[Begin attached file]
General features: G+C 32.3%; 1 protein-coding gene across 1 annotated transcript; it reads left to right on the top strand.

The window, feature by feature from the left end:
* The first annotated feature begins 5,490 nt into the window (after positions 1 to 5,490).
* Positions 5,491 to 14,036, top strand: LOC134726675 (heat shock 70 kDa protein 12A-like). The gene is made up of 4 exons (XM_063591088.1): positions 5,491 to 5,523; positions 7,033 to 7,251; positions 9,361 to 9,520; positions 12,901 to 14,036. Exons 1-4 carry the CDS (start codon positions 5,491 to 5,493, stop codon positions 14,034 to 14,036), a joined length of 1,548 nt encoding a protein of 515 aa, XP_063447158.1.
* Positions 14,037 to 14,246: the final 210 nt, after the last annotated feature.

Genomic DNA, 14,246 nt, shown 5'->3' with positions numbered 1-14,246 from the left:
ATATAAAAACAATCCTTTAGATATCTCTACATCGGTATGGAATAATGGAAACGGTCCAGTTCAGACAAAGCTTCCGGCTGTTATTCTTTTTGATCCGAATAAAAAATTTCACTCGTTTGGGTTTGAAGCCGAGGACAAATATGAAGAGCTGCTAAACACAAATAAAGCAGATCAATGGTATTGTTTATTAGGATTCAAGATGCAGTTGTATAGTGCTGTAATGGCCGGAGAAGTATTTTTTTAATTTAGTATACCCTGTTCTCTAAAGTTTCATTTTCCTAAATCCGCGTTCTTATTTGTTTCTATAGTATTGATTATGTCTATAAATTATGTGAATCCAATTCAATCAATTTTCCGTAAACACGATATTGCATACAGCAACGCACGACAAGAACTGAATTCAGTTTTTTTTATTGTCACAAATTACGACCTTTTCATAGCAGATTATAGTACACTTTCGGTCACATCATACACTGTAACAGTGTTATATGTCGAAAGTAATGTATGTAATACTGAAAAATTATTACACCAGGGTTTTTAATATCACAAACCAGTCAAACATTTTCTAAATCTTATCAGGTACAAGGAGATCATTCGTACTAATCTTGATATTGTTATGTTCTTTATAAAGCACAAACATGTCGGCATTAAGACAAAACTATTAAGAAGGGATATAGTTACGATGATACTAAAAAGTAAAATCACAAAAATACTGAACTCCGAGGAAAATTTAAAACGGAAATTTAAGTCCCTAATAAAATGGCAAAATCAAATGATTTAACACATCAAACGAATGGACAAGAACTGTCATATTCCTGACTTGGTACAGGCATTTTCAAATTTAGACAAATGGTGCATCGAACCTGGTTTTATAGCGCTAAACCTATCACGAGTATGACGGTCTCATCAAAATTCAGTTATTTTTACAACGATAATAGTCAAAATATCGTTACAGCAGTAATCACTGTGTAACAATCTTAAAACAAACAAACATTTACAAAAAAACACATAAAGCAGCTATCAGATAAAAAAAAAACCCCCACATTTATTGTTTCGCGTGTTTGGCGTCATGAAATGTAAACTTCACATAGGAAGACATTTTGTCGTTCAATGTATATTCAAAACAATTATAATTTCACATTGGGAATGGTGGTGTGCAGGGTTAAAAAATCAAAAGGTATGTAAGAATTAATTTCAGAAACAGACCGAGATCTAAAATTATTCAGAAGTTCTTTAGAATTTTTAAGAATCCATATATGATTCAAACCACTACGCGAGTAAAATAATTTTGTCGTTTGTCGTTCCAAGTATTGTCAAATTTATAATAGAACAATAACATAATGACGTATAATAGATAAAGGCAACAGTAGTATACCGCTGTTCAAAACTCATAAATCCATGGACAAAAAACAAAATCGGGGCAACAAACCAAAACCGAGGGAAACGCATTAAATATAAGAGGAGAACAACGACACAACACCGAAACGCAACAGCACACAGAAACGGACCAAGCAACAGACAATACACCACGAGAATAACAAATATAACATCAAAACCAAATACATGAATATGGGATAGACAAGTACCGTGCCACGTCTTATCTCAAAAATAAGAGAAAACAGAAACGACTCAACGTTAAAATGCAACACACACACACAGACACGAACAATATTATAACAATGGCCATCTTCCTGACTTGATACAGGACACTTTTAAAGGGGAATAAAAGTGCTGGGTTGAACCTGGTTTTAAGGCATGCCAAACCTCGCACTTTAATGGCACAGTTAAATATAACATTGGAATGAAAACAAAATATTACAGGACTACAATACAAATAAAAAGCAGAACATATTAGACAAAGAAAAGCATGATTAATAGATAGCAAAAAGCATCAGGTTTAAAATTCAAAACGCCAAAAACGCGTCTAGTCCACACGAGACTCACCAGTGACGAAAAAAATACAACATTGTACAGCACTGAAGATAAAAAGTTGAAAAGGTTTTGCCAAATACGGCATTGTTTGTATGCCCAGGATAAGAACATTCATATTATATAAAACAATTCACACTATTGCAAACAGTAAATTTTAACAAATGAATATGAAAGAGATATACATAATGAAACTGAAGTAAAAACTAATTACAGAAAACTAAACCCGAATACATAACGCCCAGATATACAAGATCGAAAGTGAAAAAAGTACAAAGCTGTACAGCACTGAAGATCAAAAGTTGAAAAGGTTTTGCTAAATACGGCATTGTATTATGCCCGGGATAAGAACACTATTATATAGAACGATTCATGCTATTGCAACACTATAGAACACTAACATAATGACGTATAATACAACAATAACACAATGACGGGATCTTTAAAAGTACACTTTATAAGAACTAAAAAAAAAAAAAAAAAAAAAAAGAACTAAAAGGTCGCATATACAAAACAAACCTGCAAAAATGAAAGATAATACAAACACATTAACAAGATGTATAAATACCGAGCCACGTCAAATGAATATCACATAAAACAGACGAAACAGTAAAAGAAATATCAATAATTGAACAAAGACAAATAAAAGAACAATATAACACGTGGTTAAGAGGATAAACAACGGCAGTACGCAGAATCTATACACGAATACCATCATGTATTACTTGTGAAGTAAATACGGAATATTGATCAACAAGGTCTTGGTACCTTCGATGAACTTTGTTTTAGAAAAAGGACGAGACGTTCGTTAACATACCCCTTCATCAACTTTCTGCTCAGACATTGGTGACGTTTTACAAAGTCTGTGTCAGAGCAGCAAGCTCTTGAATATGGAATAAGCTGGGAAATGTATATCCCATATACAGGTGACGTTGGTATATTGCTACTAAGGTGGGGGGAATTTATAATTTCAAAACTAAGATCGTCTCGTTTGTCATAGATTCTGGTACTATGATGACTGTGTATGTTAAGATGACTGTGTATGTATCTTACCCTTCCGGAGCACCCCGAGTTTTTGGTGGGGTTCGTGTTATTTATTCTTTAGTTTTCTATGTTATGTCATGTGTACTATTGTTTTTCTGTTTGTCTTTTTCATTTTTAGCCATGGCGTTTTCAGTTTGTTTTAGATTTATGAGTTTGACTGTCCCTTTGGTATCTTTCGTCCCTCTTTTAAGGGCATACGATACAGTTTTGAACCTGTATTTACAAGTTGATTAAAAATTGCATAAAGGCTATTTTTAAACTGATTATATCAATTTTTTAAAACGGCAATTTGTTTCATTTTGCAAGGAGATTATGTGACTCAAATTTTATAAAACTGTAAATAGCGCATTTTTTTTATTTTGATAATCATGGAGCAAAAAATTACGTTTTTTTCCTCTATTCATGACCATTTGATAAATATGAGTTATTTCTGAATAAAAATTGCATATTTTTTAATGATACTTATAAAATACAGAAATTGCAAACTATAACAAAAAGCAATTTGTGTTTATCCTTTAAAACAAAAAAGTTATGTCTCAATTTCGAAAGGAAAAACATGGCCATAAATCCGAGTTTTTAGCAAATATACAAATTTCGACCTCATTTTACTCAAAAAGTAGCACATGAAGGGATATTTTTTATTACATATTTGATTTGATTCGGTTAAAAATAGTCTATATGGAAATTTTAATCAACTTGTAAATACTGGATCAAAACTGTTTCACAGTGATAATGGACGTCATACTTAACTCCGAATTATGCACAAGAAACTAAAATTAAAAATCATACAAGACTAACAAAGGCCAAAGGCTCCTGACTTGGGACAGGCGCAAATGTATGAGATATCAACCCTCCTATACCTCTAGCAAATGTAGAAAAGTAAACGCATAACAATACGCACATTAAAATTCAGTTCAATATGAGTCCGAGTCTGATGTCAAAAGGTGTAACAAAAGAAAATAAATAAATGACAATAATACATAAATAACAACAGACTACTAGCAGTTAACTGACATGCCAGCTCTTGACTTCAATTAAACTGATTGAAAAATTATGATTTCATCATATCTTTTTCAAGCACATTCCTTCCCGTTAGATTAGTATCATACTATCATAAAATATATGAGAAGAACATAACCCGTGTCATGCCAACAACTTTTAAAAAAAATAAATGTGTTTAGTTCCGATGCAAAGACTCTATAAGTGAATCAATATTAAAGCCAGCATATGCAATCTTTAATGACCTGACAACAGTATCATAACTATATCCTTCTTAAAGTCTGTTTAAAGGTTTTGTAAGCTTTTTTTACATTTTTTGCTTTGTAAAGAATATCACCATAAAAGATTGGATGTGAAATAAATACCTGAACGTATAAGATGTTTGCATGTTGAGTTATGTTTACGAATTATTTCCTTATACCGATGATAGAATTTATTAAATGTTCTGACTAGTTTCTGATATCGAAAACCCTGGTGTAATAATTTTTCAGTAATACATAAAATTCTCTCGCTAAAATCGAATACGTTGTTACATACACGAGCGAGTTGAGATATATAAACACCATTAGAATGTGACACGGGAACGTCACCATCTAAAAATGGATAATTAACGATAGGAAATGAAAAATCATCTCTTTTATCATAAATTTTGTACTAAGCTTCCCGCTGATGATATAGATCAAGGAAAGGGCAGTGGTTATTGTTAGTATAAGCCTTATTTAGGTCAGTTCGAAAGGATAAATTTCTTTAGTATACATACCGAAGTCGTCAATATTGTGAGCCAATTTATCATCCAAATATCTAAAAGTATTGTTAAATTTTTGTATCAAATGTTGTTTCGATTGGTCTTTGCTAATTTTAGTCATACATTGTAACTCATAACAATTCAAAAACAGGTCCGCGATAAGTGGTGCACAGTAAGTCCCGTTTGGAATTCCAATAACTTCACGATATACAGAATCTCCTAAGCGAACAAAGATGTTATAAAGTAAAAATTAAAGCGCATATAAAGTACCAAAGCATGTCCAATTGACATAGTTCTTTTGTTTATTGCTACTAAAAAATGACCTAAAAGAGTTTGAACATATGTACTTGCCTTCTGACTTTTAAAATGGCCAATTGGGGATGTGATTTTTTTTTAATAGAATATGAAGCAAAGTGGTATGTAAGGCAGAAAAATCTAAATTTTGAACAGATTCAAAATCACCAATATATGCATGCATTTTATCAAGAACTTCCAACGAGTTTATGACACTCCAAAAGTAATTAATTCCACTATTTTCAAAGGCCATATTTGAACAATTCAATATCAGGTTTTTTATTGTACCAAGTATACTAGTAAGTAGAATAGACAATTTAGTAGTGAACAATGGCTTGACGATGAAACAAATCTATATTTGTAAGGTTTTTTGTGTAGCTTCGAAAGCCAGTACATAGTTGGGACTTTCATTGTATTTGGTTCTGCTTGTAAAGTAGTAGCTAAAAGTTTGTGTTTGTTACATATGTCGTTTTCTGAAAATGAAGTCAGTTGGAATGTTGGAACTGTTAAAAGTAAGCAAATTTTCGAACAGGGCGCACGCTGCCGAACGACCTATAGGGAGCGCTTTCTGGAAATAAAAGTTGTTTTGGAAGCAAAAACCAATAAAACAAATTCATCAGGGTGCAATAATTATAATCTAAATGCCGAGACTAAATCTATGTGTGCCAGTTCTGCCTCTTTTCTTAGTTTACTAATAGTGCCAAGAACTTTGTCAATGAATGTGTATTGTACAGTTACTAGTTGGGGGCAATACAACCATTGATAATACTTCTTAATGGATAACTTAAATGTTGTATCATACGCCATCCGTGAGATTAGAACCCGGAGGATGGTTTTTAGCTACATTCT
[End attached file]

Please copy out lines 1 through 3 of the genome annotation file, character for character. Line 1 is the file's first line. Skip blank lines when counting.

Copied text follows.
General features: G+C 32.3%; 1 protein-coding gene across 1 annotated transcript; it reads left to right on the top strand.

The window, feature by feature from the left end:
* The first annotated feature begins 5,490 nt into the window (after positions 1 to 5,490).